Stowe's single-lane, 50-foot-long covered bridge, built in 1844, goes by a few names: Gold Brook Bridge, Stowe Hollow Bridge and Emily's Bridge. The last references a local legend that the bridge is haunted by the ghost of a young woman who died 100 years ago.
Stories vary; jilted teen Emily is variously thought to have hung herself from the bridge's rafters, jumped off the bridge into the brook below, or perished in a speeding carriage crash after being stood up by the man she was supposed to marry.
Since then, visitors have reported vehicles and horses being mysteriously clawed while crossing the bridge, and ghostly figures, strange lights and orbs have shown up in photographs of it. The site was featured on the Travel Channel's "Most Terrifying Places in America" series in 2018.
Also try: The site of the covered bridge — which is no longer covered — on Chicken Farm Road, East Corinth, featured in the 1988 movie Beetlejuice
Great Vermont Corn Maze/Dead North
- Courtesy Of Mike Boudreau
- Great Vermont Corn Maze
1404 Wheelock Rd., Danville, vermontcornmaze.com
Lined with six- to eight-foot cornstalk walls and featuring 100 feet of bridges, this 24-acre maze is the biggest of its kind in the state. It takes roughly two hours to complete, though there's an emergency exit if you get impossibly lost. Due to the pandemic, advanced online reservations are required to visit.
This year, the maze pays tribute to the frontline workers who have kept communities running since COVID-19 hit. Owners Mike and Dayna Boudreau designed it in the shape of a caduceus symbol — two snakes winding around a winged staff — that's often used to symbolize the medical profession. A shorter scenic maze provides an option for visitors looking for an easier jaunt.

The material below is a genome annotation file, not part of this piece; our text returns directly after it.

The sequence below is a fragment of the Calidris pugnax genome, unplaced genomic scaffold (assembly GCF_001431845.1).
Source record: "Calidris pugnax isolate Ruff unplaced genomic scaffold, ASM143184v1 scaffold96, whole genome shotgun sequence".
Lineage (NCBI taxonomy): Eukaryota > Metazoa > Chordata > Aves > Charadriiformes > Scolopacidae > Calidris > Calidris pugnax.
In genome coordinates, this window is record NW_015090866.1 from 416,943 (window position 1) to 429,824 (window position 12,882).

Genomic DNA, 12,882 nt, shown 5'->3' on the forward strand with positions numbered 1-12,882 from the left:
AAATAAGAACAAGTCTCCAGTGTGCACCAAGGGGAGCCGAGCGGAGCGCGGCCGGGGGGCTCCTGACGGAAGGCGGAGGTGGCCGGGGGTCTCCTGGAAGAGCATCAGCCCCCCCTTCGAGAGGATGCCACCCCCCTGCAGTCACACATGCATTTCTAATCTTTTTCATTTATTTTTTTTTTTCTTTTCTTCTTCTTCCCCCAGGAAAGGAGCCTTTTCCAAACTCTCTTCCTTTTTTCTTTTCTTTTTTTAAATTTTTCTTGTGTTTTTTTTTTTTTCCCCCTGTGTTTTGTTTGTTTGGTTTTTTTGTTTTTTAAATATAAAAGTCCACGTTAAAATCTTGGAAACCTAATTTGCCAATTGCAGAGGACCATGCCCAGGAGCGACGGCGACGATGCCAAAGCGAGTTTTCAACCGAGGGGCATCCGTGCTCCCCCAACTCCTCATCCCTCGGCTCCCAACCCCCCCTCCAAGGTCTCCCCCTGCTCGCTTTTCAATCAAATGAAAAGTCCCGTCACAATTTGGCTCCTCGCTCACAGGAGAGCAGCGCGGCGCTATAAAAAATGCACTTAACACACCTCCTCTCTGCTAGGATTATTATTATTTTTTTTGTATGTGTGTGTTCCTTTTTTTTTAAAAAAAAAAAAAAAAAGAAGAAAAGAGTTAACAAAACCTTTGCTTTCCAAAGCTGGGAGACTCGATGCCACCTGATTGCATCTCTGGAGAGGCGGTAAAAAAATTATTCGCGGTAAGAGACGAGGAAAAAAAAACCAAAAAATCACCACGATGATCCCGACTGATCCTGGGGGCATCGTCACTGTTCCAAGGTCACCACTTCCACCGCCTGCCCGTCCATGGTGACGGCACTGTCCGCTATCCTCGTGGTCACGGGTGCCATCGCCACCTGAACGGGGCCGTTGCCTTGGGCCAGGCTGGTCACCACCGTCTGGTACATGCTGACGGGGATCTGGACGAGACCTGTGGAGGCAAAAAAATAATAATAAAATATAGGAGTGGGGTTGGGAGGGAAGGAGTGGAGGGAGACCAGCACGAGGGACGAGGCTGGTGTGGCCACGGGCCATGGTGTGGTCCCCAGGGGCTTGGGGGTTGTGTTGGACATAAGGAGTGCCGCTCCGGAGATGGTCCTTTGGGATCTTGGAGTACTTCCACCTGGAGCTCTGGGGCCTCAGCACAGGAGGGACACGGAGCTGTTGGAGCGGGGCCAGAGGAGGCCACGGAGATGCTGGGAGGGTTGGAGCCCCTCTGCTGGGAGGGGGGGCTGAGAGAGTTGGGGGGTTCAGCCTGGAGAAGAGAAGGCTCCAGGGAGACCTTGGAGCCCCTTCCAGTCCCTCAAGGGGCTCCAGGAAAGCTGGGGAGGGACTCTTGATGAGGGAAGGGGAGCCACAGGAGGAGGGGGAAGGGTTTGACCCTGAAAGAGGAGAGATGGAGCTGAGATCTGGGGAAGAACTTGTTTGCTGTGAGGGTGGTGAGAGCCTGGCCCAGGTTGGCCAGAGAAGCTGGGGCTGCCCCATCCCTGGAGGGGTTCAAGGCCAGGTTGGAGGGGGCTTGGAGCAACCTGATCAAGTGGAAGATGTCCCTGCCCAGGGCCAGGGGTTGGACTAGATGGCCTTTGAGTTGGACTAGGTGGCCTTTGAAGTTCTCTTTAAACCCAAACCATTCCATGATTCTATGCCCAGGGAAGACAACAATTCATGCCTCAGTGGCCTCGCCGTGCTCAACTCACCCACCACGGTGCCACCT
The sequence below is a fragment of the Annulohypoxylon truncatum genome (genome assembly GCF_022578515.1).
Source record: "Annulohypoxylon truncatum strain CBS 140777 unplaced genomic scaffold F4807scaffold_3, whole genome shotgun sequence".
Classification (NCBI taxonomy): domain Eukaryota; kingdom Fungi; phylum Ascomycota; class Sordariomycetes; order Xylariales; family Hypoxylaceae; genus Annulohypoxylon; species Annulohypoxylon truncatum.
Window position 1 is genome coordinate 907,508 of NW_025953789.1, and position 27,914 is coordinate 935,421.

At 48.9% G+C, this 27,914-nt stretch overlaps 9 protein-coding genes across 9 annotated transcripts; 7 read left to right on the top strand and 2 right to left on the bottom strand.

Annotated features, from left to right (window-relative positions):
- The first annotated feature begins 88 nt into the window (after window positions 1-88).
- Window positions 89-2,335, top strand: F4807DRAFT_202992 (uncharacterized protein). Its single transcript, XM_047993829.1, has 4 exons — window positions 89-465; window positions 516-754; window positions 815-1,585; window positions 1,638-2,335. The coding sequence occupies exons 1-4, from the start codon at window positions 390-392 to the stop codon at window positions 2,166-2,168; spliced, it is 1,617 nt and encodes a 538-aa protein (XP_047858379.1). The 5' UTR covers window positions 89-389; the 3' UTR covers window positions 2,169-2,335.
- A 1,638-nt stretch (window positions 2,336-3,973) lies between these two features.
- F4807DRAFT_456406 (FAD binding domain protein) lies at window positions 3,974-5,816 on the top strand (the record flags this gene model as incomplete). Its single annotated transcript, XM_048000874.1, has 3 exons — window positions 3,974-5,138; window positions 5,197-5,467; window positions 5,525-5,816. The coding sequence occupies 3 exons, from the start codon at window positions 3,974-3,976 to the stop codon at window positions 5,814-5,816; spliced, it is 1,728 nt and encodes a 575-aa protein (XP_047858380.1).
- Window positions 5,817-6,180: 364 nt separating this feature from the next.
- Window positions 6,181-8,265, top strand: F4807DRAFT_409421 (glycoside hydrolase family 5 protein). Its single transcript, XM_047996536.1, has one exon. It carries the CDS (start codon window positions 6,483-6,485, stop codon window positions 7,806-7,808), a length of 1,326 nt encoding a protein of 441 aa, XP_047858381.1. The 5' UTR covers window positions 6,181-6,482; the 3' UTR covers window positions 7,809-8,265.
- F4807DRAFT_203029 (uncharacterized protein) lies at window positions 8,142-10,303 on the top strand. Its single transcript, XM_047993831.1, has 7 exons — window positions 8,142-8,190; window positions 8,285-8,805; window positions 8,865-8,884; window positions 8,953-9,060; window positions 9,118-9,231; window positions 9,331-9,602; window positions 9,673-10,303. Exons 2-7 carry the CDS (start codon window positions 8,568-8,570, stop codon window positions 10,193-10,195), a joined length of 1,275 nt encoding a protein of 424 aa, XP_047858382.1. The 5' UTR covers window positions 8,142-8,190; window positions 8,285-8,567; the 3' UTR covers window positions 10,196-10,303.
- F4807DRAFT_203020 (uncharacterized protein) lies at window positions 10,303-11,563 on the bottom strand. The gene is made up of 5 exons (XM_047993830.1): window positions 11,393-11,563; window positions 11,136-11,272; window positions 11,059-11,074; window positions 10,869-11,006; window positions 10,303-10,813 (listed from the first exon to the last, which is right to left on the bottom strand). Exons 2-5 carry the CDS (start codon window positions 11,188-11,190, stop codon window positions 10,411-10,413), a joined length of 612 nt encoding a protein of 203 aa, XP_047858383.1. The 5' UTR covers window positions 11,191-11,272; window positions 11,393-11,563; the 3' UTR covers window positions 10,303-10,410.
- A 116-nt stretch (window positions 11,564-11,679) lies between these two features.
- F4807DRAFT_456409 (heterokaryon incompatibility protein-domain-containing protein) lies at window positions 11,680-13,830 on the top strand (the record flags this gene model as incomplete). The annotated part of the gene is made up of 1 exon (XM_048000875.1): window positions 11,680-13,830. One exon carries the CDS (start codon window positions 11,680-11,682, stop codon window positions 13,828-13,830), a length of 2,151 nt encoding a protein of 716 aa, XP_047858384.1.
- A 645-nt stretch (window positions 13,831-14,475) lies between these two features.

The site hosts Dead North: Farmland of Terror! on October 3, 9 and 10, featuring a mix of animatronics and live, hands-off haunters. A time slot for one to eight people can be purchased for $240.
Also try: Peck Farm Orchard Corn Maze, East Montpelier, peckfarmorchard.com
Whitcomb's Land of Pumpkins
- Courtesy Of Mary Whitcomb
- Whitcomb's Land of Pumpkins
347 Fay Lane, Williston, whitcombslandofpumpkins.com
Itching to create your own jack-o'-lantern scares at home? Find gourds, squash and pumpkins of all sizes and shades at Whitcomb's. The six-acre, family-owned farm is open for picking every Wednesday, Friday, Saturday and Sunday. Coronavirus precautions include mandatory face masks and increased width between pumpkin rows. Visitors can also search for checkpoints in a four-acre corn maze, which include fun facts about dairy that assist in a word scramble.
Also try: Cedar Circle Farm, East Thetford, cedarcirclefarm.org
More Frightful Fun:
- Courtesy Of Meredith Bay-tyack
- Festival of Pumpkins
- Winooski plans to hold a scaled-down version of its annual Festival of Pumpkins in Rotary Park. Visit downtownwinooski.org for more information closer to Halloween.
- On weekends in October, Billings Farm & Museum in Woodstock hosts Harvest at the Farm, with activities including cider pressing, leaf rubbing and pumpkin bowling. Its Family Halloween event on October 25 includes costume parades at noon and 2 p.m. See billingsfarm.org.